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Sonoma County rental market tightens

  • Mike Ferreira, owner of Santa Rosa Landscape, mows the lawns at Coddingtown Mall Apartments. (CRISTA JEREMIASON/Press Democrat)

Construction workers have yet to cover the particle-board exterior of a 52-unit apartment project in downtown Santa Rosa, but already the waiting list for the rental units has grown large enough to fill a building three times the size.

“The demand is intense,” developer Hugh Futrell said of the 150-plus households that are seeking a home this fall in his five-story, affordable housing project at Humboldt and Seventh streets.

And it's going to get much worse for renters, Futrell said, if Sonoma County meets near-term projections for job growth.

The days of slow-rising rents are over, pushed up by low vacancy rates and a dearth of new construction in the county. Property managers said prospective renters are frustrated by the same challenges that first-time homebuyers encounter in today's tight housing market.

“It's brutal,” said Keith Becker, owner of DeDe's Rentals in Santa Rosa, a company that oversees rental houses. “We are leaving many qualified applicants unsatisfied simply because there is such high demand.”

The county's average apartment rent rose 6.9 percent in the last 12 months to $1,335, according to RealFacts, a Novato-based apartment market research firm. That was the third-biggest jump for the state's largest metro areas, behind only red-hot San Francisco, San Jose and Santa Barbara.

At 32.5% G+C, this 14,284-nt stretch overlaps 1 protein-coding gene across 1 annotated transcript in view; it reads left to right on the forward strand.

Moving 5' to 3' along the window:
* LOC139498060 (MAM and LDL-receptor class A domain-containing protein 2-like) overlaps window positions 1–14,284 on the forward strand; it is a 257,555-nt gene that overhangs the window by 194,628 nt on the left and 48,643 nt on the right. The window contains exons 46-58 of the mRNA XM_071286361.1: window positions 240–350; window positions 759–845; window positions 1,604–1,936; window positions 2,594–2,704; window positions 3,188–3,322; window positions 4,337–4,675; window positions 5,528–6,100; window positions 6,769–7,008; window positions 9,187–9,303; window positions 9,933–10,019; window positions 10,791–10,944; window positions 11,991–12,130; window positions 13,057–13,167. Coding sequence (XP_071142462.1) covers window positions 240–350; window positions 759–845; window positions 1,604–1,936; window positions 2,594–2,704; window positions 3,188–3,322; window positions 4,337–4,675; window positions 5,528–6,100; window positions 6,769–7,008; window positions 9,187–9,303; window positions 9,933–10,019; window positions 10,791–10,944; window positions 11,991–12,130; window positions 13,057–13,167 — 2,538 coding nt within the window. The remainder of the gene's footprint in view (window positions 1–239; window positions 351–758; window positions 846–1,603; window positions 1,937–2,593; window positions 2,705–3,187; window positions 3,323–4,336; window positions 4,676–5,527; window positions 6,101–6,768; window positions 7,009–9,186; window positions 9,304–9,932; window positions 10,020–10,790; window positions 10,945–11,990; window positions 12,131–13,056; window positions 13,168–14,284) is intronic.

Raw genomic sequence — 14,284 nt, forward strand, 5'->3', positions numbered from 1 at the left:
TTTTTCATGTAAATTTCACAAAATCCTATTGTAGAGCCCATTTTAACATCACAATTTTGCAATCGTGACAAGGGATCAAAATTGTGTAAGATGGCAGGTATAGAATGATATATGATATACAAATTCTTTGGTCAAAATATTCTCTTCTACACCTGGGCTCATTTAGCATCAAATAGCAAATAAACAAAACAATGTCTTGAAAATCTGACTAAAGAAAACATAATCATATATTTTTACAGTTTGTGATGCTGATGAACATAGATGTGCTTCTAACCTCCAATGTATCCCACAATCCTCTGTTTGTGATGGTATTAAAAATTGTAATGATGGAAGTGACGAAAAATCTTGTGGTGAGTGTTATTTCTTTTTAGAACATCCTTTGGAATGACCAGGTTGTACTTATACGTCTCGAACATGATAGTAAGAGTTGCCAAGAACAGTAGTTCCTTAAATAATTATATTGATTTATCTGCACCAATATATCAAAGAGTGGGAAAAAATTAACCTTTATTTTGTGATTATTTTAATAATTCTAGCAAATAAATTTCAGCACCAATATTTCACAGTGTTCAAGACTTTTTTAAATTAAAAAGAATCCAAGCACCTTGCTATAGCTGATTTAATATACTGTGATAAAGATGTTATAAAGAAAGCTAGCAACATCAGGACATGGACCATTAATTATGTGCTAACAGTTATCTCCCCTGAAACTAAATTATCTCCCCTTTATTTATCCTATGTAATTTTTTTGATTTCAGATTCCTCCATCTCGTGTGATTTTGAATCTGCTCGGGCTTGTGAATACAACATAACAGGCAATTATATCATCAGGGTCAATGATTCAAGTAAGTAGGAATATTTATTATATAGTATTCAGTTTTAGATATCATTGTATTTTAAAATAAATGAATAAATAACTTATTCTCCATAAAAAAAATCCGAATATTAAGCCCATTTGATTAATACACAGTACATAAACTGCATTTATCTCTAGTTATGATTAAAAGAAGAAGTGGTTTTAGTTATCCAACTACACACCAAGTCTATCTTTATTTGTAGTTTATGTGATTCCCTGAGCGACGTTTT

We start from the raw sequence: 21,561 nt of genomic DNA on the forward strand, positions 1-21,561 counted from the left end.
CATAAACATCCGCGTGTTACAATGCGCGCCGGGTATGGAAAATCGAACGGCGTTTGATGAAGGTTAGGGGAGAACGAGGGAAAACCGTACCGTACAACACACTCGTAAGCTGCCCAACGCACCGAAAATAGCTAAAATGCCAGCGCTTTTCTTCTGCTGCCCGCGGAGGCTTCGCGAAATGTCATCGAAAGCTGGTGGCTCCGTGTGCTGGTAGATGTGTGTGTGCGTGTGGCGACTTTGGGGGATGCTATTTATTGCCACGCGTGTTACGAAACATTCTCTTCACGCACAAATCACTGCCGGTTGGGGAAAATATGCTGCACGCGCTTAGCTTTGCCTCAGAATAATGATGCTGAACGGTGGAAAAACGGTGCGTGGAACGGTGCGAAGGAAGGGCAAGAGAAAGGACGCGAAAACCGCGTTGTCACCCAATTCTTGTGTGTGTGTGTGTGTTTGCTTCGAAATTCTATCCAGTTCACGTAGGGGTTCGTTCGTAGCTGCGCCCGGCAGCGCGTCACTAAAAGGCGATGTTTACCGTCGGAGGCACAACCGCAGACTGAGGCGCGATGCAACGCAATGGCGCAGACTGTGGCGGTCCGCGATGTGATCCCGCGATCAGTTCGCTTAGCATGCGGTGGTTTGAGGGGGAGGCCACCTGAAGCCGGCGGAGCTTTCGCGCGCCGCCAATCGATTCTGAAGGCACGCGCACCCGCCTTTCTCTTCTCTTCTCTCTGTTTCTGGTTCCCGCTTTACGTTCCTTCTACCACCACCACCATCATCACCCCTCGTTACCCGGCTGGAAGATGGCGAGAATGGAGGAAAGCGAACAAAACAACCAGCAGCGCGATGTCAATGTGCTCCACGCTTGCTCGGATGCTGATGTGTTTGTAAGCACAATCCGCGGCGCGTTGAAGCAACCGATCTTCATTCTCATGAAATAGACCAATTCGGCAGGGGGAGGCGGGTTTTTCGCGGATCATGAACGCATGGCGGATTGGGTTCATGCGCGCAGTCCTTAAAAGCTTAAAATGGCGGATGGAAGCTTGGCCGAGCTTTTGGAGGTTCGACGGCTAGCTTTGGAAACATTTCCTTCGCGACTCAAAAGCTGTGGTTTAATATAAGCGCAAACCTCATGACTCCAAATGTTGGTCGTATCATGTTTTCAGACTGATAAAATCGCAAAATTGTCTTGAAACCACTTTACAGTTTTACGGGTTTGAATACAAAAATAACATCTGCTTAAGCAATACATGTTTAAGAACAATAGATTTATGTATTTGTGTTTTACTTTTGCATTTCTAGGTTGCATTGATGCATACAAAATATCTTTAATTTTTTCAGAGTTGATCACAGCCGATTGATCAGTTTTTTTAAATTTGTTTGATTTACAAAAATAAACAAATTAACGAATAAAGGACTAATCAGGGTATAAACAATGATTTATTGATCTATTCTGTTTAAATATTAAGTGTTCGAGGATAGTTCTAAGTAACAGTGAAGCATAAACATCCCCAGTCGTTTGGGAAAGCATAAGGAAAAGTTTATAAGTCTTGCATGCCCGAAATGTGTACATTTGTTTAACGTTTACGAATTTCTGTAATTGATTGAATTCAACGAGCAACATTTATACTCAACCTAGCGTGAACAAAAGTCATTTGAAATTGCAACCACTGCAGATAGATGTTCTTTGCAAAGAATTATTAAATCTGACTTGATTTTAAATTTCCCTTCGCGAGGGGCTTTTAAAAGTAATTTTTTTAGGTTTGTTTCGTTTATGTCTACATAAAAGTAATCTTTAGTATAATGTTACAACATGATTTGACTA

Nearly 98 percent of the county's rental units were occupied at the end of June, the second-highest occupancy rate among 24 metro areas. A year ago, the rate stood at 96.2 percent.

The rising rents and tight occupancy appear tied to a lack of new housing.

“There just hasn't been any development in Sonoma County,” said RealFacts spokesman Nick Grotjahn.

The county hasn't added any market-rate rental units in three years, according to RealFacts. Only 71 such units have been built since the end of 2007.

During and after the recession that began in December 2007, rents stayed essentially flat here for three years. Property managers said utility and other costs were still rising, but landlords felt the economy was too shaky then to seek more from tenants.

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